Competition is continuing to heat up in the coconut water category as national authorizations are starting to pile up. Take O.N.E., which has remained fairly quiet in the four months following the company’s December takeout by PepsiCo and Catterton, which left PepsiCo the largest shareholder and founders Rodrigo Veloso and Emilie Fritz Veloso as a minority.
Well, it turns out that the quiet came before the storm – starting in June, O.N.E. is preparing to roll out the brand fully into the Pepsi system, Veloso confirmed Friday.
The move means O.N.E. will be leaving behind all independent DSD and broker operations except for Manhattan Beer in New York City and UNFI for the natural channel, where the O.N.E. sales and marketing team will still have control.
By the end of July, Veloso said, O.N.E. is expected to be available via PepsiCo in about two-thirds of the country, with a concentration at the Coasts and in the Midwest. Supplied by three new factories, one in Indonesia and two in the Philippines, he said, the product will be all organic – a key point of difference particularly for the Whole Foods Channel. The move comes at the same time that one competitor, Vita Coco, has confirmed it is making larger moves into Dr Pepper/Snapple distribution houses (to the point where it, too, dropped all key New York distributors but longtime partner Exclusive in Manhattan) in several regions, including the Chicago area. Meanwhile, ZICO is getting national authorizations like Target and CVS, and has shifted to Odwalla and Coke trucks in a few areas, but has yet to move fully into the network of minority owner Coca-Cola.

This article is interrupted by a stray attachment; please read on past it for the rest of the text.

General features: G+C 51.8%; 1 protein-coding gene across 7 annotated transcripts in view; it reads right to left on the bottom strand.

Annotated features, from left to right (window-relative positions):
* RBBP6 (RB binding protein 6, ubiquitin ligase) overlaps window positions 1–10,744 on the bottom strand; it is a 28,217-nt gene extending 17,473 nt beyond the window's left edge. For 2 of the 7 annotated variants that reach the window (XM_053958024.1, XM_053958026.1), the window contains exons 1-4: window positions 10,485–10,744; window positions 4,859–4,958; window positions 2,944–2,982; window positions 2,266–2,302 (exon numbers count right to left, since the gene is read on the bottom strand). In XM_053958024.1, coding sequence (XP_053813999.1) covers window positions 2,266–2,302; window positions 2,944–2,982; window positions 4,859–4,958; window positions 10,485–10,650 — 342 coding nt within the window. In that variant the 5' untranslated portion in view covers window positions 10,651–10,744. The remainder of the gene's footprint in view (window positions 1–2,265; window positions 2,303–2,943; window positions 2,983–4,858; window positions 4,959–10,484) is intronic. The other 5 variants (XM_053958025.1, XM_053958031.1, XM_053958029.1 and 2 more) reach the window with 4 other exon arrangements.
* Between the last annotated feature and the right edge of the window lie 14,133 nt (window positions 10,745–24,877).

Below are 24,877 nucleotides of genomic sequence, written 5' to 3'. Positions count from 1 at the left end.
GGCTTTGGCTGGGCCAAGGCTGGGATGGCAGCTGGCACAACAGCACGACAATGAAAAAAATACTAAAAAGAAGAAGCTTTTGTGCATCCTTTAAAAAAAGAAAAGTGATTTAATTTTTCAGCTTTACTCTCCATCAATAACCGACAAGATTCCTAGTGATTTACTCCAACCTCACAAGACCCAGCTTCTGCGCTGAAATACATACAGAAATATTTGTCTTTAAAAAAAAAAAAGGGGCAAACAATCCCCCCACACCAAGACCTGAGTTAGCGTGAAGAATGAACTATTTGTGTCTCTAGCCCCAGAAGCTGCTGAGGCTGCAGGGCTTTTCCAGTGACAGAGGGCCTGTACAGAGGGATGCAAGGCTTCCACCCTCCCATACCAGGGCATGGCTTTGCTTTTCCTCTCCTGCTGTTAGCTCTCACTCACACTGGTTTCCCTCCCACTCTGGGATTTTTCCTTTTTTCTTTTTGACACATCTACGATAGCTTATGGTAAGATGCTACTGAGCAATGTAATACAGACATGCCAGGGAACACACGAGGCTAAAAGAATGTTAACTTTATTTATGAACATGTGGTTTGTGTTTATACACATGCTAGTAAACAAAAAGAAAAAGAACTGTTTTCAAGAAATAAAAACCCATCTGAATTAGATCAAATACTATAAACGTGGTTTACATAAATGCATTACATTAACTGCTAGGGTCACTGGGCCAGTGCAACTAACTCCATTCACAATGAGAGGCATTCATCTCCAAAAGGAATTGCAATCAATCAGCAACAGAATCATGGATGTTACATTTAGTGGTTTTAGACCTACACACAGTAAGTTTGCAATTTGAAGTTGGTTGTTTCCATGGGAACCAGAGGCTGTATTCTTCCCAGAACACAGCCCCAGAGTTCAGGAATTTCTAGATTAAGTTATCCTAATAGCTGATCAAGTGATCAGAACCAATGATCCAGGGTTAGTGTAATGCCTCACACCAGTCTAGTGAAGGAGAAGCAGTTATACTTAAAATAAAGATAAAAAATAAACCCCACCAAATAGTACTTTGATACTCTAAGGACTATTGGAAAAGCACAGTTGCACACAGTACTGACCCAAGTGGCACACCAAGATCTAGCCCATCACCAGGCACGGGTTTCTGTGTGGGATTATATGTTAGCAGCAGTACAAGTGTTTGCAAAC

O.N.E.’s move will put nearly all of its current coconut water SKUs into the Pepsi system, including side brands O.N.E. Active and O.N.E. Kids – but is putting a hold on three of its other functional products, one based on cashews, one with acai and a coffee berry drink as well. Veloso said they aren’t dead, merely “on hold.”
“We want the team focused on the coconut water expansion,” Veloso said. That team has grown and is still growing – O.N.E. recently added a new VP of Marketing, Chris Cook, a former Bolthouse Farms marketer.
While the purchase of the company by Catterton and PepsiCo occurred too late for O.N.E. to be fully included into PepsiCo’s vaunted Annual Operating Plan, Veloso said he wasn’t concerned. The AOP is often the measure of the amount of “love” different brands will receive on Pepsi trucks and with key national accounts – by not being part of it, enterprise brand Muscle Milk, for example, suffered for a year – Veloso said he wasn’t concerned given PepsiCo’s position not just as a distribution pipeline but also an investor.
“If it was only a distribution agreement we might be concerned,” Veloso said. “But Pepsi is our largest shareholder – we’re a joint venture.”